The gatekeeper problem — acknowledged but not really addressed

From a piece at goodereader.com:

So as a reader, how do you insure that you do not fall into the trap of unwittenly purchasing indie eBooks and only buy from reputable publishers? The first, check out who actually published the book. If it has an authors name or says “published by Smashwords, or Published by LULU” or another indie publisher you should avoid it. Smashwords is notorious for having a laissez faire acceptance policy and distributes thousands of poorly written titles to every major bookstore every month.

The article suggests that ‘reputable publishers’ provide the only real guarantee of quality. It offers strategies for finding books (not all of which involve cutting out indie authors). Advice includes:

  • Go direct to publishers’ sites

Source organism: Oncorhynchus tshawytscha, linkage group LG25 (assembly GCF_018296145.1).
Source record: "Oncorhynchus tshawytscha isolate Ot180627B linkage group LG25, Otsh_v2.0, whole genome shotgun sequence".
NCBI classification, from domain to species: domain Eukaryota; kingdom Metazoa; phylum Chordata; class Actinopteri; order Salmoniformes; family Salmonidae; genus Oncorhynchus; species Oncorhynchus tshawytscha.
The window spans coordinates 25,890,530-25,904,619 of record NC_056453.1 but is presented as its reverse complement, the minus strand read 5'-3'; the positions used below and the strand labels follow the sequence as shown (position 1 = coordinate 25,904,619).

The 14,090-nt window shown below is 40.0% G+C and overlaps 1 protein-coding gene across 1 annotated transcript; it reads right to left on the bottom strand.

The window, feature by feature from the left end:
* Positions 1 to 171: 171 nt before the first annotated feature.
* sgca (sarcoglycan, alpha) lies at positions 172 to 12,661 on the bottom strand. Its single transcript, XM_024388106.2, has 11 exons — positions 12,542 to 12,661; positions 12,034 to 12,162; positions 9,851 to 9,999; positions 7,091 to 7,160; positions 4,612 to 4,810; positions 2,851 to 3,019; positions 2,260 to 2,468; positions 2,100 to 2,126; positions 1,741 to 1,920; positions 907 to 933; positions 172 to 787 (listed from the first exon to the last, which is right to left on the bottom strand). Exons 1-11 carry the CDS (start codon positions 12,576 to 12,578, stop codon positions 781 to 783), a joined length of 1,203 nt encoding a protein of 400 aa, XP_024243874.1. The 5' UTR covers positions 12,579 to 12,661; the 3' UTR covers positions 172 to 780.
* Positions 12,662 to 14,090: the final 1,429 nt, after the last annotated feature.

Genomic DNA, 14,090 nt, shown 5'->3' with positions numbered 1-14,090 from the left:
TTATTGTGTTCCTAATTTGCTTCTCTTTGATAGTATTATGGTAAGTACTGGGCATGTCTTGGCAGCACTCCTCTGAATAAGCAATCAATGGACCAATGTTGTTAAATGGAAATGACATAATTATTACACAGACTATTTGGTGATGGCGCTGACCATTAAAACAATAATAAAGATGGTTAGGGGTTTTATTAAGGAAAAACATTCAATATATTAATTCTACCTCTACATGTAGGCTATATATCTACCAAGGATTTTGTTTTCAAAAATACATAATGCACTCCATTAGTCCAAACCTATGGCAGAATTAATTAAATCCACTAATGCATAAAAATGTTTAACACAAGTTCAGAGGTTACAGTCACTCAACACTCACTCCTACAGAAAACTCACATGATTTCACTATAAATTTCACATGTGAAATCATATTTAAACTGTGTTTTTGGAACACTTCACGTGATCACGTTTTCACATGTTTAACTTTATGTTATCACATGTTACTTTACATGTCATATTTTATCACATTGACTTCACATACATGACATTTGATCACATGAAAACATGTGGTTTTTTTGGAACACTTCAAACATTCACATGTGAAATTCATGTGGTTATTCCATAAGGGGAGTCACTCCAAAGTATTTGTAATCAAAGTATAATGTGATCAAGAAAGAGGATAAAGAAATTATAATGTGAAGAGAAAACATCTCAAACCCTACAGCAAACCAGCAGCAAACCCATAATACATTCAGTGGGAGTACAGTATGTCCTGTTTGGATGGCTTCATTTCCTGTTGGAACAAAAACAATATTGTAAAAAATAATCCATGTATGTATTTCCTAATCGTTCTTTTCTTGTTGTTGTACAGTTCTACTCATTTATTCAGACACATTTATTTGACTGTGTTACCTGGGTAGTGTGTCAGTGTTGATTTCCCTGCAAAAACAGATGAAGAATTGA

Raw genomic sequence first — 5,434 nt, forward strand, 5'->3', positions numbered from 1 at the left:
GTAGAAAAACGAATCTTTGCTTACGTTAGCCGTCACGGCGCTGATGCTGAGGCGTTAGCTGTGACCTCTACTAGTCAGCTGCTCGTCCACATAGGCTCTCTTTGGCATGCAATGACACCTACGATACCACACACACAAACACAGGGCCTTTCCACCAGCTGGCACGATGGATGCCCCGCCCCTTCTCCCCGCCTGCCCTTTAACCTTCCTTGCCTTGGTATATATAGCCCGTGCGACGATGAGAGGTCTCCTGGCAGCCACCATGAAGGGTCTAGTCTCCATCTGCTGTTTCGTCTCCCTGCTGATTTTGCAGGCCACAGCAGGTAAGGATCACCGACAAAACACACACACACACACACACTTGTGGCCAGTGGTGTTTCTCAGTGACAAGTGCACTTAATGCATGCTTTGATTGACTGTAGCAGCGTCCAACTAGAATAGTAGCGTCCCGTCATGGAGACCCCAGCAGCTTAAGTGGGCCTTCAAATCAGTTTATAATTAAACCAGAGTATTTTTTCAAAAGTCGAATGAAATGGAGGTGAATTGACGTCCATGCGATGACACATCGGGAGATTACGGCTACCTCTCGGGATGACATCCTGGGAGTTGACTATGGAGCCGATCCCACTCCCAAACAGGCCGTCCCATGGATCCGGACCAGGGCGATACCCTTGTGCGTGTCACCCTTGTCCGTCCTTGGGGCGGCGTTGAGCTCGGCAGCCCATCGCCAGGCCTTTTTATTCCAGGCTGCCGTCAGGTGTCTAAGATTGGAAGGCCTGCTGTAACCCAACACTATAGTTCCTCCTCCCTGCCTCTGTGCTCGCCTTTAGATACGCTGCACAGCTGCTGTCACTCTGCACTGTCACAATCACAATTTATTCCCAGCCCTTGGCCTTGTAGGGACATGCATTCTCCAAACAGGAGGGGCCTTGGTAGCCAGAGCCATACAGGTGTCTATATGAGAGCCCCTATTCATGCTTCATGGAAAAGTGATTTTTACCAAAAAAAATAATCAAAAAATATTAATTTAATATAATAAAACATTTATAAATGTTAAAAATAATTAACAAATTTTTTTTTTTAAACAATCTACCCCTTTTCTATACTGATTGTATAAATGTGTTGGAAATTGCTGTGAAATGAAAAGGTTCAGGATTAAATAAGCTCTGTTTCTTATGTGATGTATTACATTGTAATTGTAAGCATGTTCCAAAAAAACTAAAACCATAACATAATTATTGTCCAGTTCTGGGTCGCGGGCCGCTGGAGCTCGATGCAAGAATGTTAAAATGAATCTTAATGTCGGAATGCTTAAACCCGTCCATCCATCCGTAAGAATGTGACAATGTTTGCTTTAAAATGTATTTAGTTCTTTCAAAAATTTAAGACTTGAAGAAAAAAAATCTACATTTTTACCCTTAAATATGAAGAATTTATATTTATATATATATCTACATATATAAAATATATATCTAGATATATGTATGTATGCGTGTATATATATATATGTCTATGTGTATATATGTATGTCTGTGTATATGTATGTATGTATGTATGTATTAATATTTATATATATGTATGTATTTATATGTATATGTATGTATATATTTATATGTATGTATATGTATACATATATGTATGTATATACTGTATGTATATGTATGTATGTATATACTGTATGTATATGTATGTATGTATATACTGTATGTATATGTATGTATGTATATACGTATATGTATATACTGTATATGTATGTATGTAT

• Sort listings by price from most to least expensive (because indie authors sell cheap).
  • Look at publisher name in listing — avoid self-pub companies like Smashwords and LULU
  • Check to see if a print version is available (an e-book without a print version is a ‘serious red flag’).
  • Look for reviews on Goodreads et al.

Amazon, Barnes and Noble and Kobo all have self-publishing programs where any writer can submit an eBook and have it instantly visible in their stores. There is no editorial curation or anyone vetting out books that have overt sexual themes, bestiality or are rift[sic] with spelling mistakes, or poor grammar. Unsuspecting customers are duped into purchasing them because they might have a similar name to a bestselling title, or come up in the “if you liked book X, try book Y and Z.)

Is it really the case that writers who publish only in electronic format, and not via an established publisher, are peddling cut-price pornographic tat? It seems unlikely.

Still, there clearly is a tide of dross out there. What models are growing up to complement the validation of traditional publishers?

[Link discovered at thepassivevoice.com]

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